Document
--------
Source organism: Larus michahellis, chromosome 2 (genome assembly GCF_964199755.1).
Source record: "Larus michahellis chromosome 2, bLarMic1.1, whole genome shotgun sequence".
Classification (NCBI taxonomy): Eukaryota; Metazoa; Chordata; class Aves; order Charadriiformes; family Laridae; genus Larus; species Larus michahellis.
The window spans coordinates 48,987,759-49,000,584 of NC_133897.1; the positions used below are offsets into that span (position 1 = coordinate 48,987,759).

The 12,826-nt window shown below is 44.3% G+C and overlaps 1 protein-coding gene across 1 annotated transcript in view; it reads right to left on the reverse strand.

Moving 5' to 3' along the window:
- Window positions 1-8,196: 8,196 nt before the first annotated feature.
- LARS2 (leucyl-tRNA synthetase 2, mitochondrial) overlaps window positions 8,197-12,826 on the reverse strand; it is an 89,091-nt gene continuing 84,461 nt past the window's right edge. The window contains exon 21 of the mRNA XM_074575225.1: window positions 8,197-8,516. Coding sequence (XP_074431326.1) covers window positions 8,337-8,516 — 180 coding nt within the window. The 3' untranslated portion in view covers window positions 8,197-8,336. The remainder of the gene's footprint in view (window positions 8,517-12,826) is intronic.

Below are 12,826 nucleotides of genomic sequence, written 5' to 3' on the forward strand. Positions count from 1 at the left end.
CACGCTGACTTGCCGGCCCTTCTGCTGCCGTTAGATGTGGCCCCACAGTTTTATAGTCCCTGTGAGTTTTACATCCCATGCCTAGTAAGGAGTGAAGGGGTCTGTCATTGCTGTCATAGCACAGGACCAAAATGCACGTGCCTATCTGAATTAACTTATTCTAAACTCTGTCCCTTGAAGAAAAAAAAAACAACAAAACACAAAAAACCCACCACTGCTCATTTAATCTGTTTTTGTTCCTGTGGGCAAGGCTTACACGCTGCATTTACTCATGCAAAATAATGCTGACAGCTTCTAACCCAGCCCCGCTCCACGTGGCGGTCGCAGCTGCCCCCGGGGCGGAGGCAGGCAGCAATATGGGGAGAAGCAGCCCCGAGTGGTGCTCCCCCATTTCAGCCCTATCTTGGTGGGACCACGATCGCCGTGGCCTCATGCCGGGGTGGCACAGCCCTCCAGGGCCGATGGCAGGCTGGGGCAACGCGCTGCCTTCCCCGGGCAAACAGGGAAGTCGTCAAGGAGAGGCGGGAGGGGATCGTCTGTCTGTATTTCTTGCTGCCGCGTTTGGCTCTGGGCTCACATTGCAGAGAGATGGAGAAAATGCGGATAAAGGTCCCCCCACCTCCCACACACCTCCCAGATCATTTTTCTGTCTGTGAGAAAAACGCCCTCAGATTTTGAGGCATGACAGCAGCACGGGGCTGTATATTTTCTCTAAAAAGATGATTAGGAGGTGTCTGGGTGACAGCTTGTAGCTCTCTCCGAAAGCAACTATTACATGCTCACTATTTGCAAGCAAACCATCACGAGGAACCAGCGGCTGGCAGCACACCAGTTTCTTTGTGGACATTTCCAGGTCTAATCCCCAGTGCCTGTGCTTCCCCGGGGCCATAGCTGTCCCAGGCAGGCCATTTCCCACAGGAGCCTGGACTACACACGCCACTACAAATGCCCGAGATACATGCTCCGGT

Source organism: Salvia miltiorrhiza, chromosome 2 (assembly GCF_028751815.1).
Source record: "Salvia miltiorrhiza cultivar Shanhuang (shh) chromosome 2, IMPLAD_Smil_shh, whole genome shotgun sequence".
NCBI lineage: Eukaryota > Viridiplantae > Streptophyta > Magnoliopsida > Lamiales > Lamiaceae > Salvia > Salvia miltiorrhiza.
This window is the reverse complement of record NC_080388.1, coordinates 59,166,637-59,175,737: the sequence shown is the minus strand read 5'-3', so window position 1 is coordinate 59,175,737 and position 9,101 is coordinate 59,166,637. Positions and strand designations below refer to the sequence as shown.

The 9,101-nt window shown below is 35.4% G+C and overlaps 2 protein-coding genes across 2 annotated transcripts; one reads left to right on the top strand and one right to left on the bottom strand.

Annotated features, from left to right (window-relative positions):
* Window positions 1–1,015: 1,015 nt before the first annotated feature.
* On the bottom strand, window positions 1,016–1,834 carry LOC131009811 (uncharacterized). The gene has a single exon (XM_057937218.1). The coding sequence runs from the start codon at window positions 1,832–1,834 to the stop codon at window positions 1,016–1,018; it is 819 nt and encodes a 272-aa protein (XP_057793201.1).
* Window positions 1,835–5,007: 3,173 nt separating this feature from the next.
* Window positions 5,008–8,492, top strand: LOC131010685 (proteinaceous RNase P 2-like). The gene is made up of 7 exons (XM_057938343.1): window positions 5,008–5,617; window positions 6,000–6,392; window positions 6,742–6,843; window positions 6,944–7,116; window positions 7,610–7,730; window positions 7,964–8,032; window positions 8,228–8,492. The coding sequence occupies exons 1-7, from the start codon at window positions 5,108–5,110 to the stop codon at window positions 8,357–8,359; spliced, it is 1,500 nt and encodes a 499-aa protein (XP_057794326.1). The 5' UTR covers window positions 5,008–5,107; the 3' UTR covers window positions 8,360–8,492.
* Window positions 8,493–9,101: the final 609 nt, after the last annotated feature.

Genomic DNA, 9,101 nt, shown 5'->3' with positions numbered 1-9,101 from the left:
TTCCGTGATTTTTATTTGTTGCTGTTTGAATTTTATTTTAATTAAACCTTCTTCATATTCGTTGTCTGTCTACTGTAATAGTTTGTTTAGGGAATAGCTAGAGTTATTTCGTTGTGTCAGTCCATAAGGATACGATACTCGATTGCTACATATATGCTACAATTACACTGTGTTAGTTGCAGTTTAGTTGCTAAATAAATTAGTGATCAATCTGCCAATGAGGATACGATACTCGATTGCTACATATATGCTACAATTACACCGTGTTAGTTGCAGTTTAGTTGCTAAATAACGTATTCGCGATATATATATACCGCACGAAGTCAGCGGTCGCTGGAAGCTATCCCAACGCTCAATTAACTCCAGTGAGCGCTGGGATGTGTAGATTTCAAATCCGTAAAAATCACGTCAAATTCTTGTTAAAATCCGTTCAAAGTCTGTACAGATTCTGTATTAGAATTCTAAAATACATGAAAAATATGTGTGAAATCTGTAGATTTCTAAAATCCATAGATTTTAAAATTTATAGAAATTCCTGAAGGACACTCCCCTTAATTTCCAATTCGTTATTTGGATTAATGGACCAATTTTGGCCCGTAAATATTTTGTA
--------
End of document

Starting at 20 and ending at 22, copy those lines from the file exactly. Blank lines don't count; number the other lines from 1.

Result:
* Window positions 5,008–8,492, top strand: LOC131010685 (proteinaceous RNase P 2-like). The gene is made up of 7 exons (XM_057938343.1): window positions 5,008–5,617; window positions 6,000–6,392; window positions 6,742–6,843; window positions 6,944–7,116; window positions 7,610–7,730; window positions 7,964–8,032; window positions 8,228–8,492. The coding sequence occupies exons 1-7, from the start codon at window positions 5,108–5,110 to the stop codon at window positions 8,357–8,359; spliced, it is 1,500 nt and encodes a 499-aa protein (XP_057794326.1). The 5' UTR covers window positions 5,008–5,107; the 3' UTR covers window positions 8,360–8,492.
* Window positions 8,493–9,101: the final 609 nt, after the last annotated feature.

Genomic DNA, 9,101 nt, shown 5'->3' with positions numbered 1-9,101 from the left: